By On the occasion of our 20th anniversary
By Gustavo Arellano
By R. Scott Moxley
By Alfonso Delgado
By Courtney Hamilton
By Joel Beers
By Peter Maguire
By Charles Lam
Orange County doesn't usually supply Hollywood with fodder, but on Nov. 14, 2003, a wily, foul-mouthed 67-year-old Newport Beach businessman wearing an oxygen mask spilled secrets that startled a detective in the district attorney's office.
Punctuated by coughs and wheezing courtesy of a terminal illness, Charles H. Gabbard's story involved dirty cops, slick lobbyists, extortion, murder, state legislation, the unlawful dissemination of the Haidl gang-rape video, tainted contributions to Sheriff Mike Carona, a midnight theft tied to a proposed laser device for ending police pursuits and, I'm not making this up, Shaquille O'Neal.
Don't laugh. Detective Mike Welch and his boss, DA Tony Rackauckas, didn't dismiss Gabbard as a lunatic. His wild story—which until now had been confidential—sparked FBI interest and a 10-month DA investigation. As a result, Assistant Sheriff George Jaramillo—the sheriff's closest adviser—became the highest ranking Orange County cop ever charged with corruption.
"This is a sad day for Orange County law enforcement and the people of Orange County," Rackauckas said last September at a press conference to announce the arrest of Jaramillo, who was charged with six felonies. "A person sworn to protect and serve the public has violated a sacred trust."
The DA quickly claimed there was "no evidence" of wrongdoing by Carona, Gabbard or anyone else. He then refused to field questions. "I think the evidence is how we've spelled it out, and I wouldn't want to go beyond that," said Rackauckas. "I don't think that would be appropriate."
An investigation that began like an unwieldy outline for a James Ellroy novel supposedly now boiled down to just two villains: Jaramillo and his sister-in-law, Erica Hill, who was charged as an accomplice, and a less-than-wild plot: petty greed.
It was fiction.
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Extensive law-enforcement interviews and documents obtained by the Weeklyprove that the case against Jaramillo and Hill is not only riddled with holes but also so weak that convictions are unlikely if the case goes to trial this fall. According to these records, investigators:
• disregarded blatant campaign fund-raising crimes involving contributions to Carona, who recently announced his 2006 re-election bid;
• uncovered evidence of an apparent quid pro quo in which the sheriff offered Gabbard county jail inmates as free labor;
• ignored the actions of several other local cops who had financial relationships with Gabbard;
• launched the case based on Gabbard, a onetime violent career criminal with deep personal animosity against Jaramillo and with no compunction about lying repeatedly during FBI and DA interviews;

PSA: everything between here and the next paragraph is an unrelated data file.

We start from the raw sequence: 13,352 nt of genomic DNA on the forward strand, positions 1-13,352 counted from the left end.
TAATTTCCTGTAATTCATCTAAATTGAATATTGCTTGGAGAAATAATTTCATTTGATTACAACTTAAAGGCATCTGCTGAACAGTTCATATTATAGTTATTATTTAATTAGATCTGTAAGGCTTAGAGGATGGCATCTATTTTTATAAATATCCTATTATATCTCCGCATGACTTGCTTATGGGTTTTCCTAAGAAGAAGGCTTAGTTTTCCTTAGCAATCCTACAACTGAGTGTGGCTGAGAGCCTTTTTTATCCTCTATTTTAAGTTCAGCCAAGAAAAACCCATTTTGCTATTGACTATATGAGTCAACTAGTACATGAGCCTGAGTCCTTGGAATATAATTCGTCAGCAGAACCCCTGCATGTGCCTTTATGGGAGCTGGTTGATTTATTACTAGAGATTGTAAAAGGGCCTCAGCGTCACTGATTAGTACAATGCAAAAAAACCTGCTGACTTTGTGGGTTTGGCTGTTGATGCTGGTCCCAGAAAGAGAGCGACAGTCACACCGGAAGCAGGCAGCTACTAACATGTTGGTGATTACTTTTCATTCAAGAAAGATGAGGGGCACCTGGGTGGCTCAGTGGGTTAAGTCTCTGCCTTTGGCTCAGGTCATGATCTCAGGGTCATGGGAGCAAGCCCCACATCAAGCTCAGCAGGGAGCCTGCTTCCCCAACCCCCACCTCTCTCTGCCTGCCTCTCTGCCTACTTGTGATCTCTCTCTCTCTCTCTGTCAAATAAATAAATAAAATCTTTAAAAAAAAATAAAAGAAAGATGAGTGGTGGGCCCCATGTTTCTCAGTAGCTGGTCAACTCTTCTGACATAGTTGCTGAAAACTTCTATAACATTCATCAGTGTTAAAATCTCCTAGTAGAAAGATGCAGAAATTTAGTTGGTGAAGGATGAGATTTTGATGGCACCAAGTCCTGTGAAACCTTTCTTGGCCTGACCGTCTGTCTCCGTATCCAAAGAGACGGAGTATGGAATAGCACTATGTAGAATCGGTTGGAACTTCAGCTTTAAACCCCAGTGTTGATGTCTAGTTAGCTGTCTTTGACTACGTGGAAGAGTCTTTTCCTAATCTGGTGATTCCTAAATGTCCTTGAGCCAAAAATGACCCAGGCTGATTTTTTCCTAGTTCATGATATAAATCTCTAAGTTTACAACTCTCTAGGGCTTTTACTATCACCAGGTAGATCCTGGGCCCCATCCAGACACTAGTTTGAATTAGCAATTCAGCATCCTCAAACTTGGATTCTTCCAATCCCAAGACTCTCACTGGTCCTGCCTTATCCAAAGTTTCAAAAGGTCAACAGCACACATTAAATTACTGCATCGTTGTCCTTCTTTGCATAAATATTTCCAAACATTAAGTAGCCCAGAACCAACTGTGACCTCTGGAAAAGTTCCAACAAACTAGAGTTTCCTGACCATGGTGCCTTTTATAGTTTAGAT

• focused on Jaramillo, despite uncovering exonerating evidence, and explored at least five different legal theories for an arrest before settling on less serious conflict-of-interest and misappropriation-of-public-resources charges.
How did the DA's office get into this mess?
* * *
On March 14, 2000, Carona personally issued written orders for Jaramillo and 17 other members of his command staff to go to the old El Toro Marine Corps Air Station at 3 p.m. two days later. Working with Gabbard, the sheriff had arranged for his deputies to witness a 90-minute demonstration of Gabbard's HALT System, which was touted as using laser technology to safely end police pursuits. Gabbard wanted cops to support his product in hopes that his company, CHG Safety Technologies, could win a lucrative state monopoly for the device. The product seemed, at least initially, to work, and as far as the deputies—including Jaramillo—knew at the time, Gabbard was merely a wealthy local inventor infuriated by crooks who risked officers' lives during car chases.
The image wasn't quite accurate. Gabbard began his adult life on the righteous path. Between November 1957 and January 1959, he applied to become a policeman in Los Angeles, Palm Springs, Placentia and Santa Ana. Each department rejected him. The Missouri native then began a 22-year crime spree that landed him in several California prisons. Charges included armed robberies, violent escape from prison, vagrancy, attempted robbery, numerous parole violations, possession of dangerous drugs, embezzlement and murder.
This is Gabbard's 2003 explanation to the Orange County DA for the 1963 murder charge: "My crime partner got shot. We were a couple of drunks trying to rob a store. Uh, you know, just bullshit like that. . . . And, uh, in fact, uh, we were on our way up [to Santa Maria] to see my wife and kids. We were divorced, so I wanted somebody to be a witness so that she couldn't say I beat her or something. Well, we [he and his crime partner] were shitfaced anyhow, uh, but I wouldn't have known if I, I, I just, you know . . ."
In early 2000, Gabbard learned he had at least one thing in common with Carona: both used lobbyist/fund-raiser Bob Levy, a former U.S. marshal with impressive ties to law-enforcement political-action committees as well as liberal and conservative political machines throughout California. Gabbard and Carona quickly decided they could use each other. The sheriff, who'd won his powerful job a year earlier, wanted campaign contributions to help frighten off potential challengers in 2002. Gabbard already had Irvine P.D. officers Denny Jenner and Phil Povey plugging his device, but he believed Carona's Boy Scout image would add legitimacy to his plans to make millions of dollars selling the HALT System to police departments across the nation.